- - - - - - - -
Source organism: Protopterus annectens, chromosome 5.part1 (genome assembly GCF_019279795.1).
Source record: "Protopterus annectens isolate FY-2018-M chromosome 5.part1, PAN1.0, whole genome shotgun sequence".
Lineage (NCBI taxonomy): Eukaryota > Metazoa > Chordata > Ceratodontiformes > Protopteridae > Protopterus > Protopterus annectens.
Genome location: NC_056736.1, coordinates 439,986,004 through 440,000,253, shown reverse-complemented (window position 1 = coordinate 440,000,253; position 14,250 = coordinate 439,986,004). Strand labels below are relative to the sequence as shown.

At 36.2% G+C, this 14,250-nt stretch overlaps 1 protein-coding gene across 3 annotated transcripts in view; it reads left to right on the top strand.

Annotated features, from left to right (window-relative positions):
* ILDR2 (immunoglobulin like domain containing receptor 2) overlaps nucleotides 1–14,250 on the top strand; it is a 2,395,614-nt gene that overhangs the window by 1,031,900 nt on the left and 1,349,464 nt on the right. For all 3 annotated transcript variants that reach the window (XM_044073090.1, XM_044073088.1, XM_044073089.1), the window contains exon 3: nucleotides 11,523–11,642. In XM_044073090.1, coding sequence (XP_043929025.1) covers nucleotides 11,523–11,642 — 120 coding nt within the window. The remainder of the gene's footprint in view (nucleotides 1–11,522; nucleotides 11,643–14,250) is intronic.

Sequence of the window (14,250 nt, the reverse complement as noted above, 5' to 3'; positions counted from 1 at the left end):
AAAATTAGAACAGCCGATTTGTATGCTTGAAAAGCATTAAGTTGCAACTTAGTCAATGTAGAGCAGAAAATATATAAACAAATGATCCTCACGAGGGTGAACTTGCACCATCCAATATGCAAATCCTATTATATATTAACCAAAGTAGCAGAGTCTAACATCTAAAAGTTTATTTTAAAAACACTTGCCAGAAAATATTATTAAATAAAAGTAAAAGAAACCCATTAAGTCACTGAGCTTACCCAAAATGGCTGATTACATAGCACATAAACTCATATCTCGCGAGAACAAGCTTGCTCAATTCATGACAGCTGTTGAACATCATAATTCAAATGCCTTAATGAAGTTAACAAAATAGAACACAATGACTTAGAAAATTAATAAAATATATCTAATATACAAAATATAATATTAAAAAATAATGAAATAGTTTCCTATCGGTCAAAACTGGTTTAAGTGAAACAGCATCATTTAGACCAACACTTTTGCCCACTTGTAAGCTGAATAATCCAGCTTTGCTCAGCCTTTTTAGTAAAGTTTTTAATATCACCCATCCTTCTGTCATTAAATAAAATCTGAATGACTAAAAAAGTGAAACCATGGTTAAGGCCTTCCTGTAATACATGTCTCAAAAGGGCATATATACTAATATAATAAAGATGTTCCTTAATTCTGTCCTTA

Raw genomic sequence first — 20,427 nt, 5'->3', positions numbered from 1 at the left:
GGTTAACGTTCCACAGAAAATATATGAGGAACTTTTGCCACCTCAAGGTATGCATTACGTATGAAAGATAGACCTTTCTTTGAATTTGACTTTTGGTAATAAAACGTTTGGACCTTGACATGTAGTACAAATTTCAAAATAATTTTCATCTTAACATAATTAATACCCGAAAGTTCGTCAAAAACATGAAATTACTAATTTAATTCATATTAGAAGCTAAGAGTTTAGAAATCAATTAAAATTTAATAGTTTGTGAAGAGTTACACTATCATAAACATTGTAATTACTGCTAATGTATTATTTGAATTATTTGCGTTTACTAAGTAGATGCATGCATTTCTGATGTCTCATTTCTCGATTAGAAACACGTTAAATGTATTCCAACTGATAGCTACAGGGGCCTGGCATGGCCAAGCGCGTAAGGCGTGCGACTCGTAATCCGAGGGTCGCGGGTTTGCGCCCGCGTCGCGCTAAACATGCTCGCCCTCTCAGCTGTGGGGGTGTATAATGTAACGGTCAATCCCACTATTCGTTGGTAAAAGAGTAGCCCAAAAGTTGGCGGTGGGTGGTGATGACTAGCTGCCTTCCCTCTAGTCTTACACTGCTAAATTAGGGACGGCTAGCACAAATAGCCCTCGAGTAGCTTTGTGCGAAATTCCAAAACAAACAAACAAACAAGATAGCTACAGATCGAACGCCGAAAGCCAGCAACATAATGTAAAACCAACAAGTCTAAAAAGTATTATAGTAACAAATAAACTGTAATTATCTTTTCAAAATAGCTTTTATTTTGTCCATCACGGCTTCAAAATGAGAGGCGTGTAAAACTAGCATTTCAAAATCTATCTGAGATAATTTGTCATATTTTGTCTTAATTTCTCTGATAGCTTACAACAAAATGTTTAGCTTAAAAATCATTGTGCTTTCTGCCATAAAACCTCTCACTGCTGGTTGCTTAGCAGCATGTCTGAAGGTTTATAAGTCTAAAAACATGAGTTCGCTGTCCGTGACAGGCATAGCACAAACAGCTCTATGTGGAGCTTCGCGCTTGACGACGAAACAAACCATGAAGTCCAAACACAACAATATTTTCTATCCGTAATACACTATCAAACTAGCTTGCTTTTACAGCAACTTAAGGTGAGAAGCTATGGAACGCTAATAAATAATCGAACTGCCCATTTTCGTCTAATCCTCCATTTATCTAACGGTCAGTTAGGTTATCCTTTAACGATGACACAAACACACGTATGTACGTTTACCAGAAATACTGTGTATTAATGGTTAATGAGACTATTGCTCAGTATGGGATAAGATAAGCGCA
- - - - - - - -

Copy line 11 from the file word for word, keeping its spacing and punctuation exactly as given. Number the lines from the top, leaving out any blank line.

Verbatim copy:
GGTTAACGTTCCACAGAAAATATATGAGGAACTTTTGCCACCTCAAGGTATGCATTACGTATGAAAGATAGACCTTTCTTTGAATTTGACTTTTGGTAATAAAACGTTTGGACCTTGACATGTAGTACAAATTTCAAAATAATTTTCATCTTAACATAATTAATACCCGAAAGTTCGTCAAAAACATGAAATTACTAATTTAATTCATATTAGAAGCTAAGAGTTTAGAAATCAATTAAAATTTAATAGTTTGTGAAGAGTTACACTATCATAAACATTGTAATTACTGCTAATGTATTATTTGAATTATTTGCGTTTACTAAGTAGATGCATGCATTTCTGATGTCTCATTTCTCGATTAGAAACACGTTAAATGTATTCCAACTGATAGCTACAGGGGCCTGGCATGGCCAAGCGCGTAAGGCGTGCGACTCGTAATCCGAGGGTCGCGGGTTTGCGCCCGCGTCGCGCTAAACATGCTCGCCCTCTCAGCTGTGGGGGTGTATAATGTAACGGTCAATCCCACTATTCGTTGGTAAAAGAGTAGCCCAAAAGTTGGCGGTGGGTGGTGATGACTAGCTGCCTTCCCTCTAGTCTTACACTGCTAAATTAGGGACGGCTAGCACAAATAGCCCTCGAGTAGCTTTGTGCGAAATTCCAAAACAAACAAACAAACAAGATAGCTACAGATCGAACGCCGAAAGCCAGCAACATAATGTAAAACCAACAAGTCTAAAAAGTATTATAGTAACAAATAAACTGTAATTATCTTTTCAAAATAGCTTTTATTTTGTCCATCACGGCTTCAAAATGAGAGGCGTGTAAAACTAGCATTTCAAAATCTATCTGAGATAATTTGTCATATTTTGTCTTAATTTCTCTGATAGCTTACAACAAAATGTTTAGCTTAAAAATCATTGTGCTTTCTGCCATAAAACCTCTCACTGCTGGTTGCTTAGCAGCATGTCTGAAGGTTTATAAGTCTAAAAACATGAGTTCGCTGTCCGTGACAGGCATAGCACAAACAGCTCTATGTGGAGCTTCGCGCTTGACGACGAAACAAACCATGAAGTCCAAACACAACAATATTTTCTATCCGTAATACACTATCAAACTAGCTTGCTTTTACAGCAACTTAAGGTGAGAAGCTATGGAACGCTAATAAATAATCGAACTGCCCATTTTCGTCTAATCCTCCATTTATCTAACGGTCAGTTAGGTTATCCTTTAACGATGACACAAACACACGTATGTACGTTTACCAGAAATACTGTGTATTAATGGTTAATGAGACTATTGCTCAGTATGGGATAAGATAAGCGCA